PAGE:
CFPB recently issued its Spring 2019 Semi-Annual Report to Congress covering the period October 1, 2018 through March 31, 2019.

The report represents the CFPB’s second semi-annual report under Director Kraninger’s leadership.  Like the first semi-annual report issued under her leadership, and in contrast to those issued under Mr. Cordray’s leadership, the new report does not contain any aggregate numbers for how much consumers obtained in consumer relief and how much was assessed in civil money penalties in supervisory and enforcement actions during the period covered by the report.

The new report indicates that the Bureau had 1,452 employees as of March 31, 2019, representing a decrease of 58 employees from the number of employees as of September 31, 2018 (which was 1,510 employees).  As compared with the number of employees as of March 31, 2017 (which was 1,689 employees), the number of employees as of March 31, 2019 represents a reduction of 237 employees (14 percent decrease) over the two-year period.

In addition to discussing ongoing or past developments that we have covered in previous blog posts, the report includes the following noteworthy information:

  • As it did in its Spring 2019 rulemaking agenda issued in May 2019, the CFPB states that it plans to resume pre-rulemaking activities to implement Section 1071 of the Dodd- Frank Act “within the next year.”  Section 1071 amended the ECOA to require financial institutions to collect and maintain certain data in connection with credit applications made by women- or minority-owned businesses and small businesses.  Such data includes the race, sex, and ethnicity of the principal owners of the business.  The Bureau also states that it plans to conduct a symposium on small business data collection in November 2019.
  • The Bureau’s Fair Lending Supervision program initiated 10 supervisory events during the period covered by the report, 3 less than the number of such events initiated during the period covered by the prior semi-annual report.  The most frequently cited violations involved HMDA data collection and reporting requirements and ECOA record retention requirements.  As compared with that period, it also issued fewer matters requiring attention or memoranda of understanding. In addition, the Bureau provided supervisory recommendations “relating to supervisory concerns related to weak or nonexistent fair lending risk assessments and/or fair lending training.”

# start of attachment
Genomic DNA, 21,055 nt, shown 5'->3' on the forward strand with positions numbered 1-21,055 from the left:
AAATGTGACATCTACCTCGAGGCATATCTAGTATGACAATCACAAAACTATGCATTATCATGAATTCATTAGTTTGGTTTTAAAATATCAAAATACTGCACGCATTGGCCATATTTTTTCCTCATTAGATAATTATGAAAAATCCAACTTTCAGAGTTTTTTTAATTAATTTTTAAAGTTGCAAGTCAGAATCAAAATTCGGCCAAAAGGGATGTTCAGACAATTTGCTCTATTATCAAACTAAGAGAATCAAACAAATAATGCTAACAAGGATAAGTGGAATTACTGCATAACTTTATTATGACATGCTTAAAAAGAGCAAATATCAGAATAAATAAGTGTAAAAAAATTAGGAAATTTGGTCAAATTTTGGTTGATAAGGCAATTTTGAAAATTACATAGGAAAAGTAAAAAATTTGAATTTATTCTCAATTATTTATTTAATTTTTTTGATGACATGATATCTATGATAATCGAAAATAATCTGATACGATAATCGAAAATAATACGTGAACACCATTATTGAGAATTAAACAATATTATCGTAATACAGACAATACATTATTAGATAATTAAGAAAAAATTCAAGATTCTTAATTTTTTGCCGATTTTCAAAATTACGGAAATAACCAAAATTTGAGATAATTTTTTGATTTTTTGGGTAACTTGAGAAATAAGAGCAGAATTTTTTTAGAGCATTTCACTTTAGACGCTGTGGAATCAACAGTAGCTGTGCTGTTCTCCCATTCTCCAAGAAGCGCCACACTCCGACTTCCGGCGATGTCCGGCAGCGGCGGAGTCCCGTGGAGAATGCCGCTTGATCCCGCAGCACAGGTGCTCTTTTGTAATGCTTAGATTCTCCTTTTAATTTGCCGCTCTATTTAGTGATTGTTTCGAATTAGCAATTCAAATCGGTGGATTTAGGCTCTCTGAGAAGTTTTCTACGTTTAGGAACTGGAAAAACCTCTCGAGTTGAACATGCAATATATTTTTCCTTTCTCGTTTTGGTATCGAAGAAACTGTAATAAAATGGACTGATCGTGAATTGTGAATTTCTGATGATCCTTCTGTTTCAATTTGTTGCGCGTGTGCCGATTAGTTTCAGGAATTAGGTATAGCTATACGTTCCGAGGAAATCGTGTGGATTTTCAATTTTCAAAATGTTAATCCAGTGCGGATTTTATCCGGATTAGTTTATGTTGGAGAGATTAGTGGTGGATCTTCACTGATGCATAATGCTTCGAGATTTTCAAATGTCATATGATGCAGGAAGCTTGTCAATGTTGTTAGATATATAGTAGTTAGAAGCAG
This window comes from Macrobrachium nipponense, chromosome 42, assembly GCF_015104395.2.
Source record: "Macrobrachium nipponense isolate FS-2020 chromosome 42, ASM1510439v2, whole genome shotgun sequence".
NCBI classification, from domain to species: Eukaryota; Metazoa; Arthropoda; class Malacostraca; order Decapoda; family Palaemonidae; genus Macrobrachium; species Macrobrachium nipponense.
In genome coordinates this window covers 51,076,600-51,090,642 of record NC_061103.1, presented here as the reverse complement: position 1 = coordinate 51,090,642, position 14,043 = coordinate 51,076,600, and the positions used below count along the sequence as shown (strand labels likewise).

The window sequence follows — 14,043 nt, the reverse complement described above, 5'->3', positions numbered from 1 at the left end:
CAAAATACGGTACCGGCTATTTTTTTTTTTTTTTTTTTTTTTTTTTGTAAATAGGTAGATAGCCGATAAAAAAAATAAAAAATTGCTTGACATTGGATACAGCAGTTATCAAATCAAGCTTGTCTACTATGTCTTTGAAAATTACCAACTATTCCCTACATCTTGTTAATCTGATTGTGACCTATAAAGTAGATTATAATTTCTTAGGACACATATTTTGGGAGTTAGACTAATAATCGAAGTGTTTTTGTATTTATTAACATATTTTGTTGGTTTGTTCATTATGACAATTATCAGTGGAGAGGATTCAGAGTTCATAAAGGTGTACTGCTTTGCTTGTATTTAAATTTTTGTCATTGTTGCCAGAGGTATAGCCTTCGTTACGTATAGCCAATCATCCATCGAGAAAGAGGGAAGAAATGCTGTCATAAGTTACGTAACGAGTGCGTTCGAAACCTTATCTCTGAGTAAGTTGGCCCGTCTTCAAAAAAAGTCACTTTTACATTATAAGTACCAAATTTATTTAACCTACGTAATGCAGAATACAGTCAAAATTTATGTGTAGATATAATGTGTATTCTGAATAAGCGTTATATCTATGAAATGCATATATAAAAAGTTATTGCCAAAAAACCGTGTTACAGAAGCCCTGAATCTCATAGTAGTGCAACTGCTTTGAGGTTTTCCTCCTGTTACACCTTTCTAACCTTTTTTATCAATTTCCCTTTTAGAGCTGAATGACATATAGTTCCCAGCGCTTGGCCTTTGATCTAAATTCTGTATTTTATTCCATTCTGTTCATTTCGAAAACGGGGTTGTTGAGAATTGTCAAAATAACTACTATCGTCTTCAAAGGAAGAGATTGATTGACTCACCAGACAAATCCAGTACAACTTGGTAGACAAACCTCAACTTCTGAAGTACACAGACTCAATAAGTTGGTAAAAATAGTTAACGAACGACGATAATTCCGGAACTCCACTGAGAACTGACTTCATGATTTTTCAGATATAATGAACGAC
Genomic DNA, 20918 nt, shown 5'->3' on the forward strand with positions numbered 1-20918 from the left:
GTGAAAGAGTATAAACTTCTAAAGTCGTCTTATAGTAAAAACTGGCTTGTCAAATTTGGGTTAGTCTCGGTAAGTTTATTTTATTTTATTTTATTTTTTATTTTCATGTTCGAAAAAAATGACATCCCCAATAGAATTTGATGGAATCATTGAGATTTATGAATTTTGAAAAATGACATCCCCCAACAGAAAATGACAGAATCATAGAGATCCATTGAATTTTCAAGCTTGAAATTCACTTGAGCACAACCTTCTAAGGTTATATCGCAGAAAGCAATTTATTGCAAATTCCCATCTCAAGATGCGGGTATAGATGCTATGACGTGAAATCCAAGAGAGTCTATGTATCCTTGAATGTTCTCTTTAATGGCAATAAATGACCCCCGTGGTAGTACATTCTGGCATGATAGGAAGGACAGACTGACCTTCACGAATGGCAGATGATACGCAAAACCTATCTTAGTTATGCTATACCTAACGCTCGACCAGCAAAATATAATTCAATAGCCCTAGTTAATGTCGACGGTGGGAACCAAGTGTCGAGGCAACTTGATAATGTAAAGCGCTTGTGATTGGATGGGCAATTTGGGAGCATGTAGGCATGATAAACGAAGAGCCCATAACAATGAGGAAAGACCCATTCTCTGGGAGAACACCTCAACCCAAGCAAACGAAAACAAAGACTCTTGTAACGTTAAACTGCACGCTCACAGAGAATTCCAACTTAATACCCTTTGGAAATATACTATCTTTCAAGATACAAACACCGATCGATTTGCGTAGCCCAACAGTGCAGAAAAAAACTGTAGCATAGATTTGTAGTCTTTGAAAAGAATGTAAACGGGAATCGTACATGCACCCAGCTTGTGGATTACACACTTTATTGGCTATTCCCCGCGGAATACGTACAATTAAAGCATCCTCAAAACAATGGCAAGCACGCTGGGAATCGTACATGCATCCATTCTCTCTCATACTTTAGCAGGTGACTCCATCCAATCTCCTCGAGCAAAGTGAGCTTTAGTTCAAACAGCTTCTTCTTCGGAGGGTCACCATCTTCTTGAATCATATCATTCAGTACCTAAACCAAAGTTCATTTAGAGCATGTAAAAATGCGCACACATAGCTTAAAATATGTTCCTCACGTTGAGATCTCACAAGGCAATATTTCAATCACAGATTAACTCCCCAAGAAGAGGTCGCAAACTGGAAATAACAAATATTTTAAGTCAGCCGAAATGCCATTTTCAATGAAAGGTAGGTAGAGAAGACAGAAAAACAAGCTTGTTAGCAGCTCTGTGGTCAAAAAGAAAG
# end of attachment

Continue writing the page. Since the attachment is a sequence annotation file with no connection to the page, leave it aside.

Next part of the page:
• During the period covered by the report, the Bureau did not initiate or complete any fair lending enforcement actions and did not refer any ECOA matters to the DOJ. (In the prior annual report, the CFPB indicated that from October 1, 2017 through September 30, 2018, it did not initiate any fair lending public enforcement actions and did not refer any ECOA matters to the DOJ.)

Director Kraninger is scheduled to testify twice this week regarding the new semi-annual report.   As we reported, on Thursday, October 17, the Senate Banking Committee will hold a hearing on the semi-annual report.

In addition, on Wednesday, October 16, the House Financial Services Committee will hold a hearing, “Who Is Standing Up for Consumers? A Semi-Annual Review of the Consumer Financial Protection Bureau.”  According to the Committee Memorandum, the hearing will also consider the following bills:

  • The Fair Lending for All Act, H.R. 166.  The bill would create an Office of Fair Lending Testing within the Bureau and amend the ECOA to cover discrimination based on sexual orientation and gender identity, add criminal penalties for ECOA violations, and provide for personal liability of executive officers and directors.
  • Empowering States to Protect Seniors from Bad Actors Act.  The bill would amend the CFPA to address funding for senior investor protection.